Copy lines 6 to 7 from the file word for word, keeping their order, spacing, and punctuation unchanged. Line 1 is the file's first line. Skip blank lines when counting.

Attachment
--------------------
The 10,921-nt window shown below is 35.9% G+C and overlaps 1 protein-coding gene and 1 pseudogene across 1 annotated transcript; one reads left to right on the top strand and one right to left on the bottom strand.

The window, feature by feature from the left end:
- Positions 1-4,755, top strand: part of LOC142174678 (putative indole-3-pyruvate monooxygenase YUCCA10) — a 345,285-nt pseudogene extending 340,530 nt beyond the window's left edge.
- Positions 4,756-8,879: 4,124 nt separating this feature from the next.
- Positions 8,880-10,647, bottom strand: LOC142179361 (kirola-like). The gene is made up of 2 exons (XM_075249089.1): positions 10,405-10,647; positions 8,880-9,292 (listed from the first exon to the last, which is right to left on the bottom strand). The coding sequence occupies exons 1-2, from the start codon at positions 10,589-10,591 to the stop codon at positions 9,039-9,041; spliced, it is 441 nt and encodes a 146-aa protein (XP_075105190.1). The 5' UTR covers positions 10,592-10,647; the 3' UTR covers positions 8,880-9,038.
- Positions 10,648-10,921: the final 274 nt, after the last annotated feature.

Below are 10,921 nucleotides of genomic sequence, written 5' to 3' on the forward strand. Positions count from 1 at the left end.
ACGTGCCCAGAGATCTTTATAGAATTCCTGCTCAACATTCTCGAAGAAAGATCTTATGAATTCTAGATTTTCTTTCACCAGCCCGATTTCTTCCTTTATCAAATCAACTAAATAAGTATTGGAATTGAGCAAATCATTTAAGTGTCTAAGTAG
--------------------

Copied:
- Positions 10,648-10,921: the final 274 nt, after the last annotated feature.

Below are 10,921 nucleotides of genomic sequence, written 5' to 3' on the forward strand. Positions count from 1 at the left end.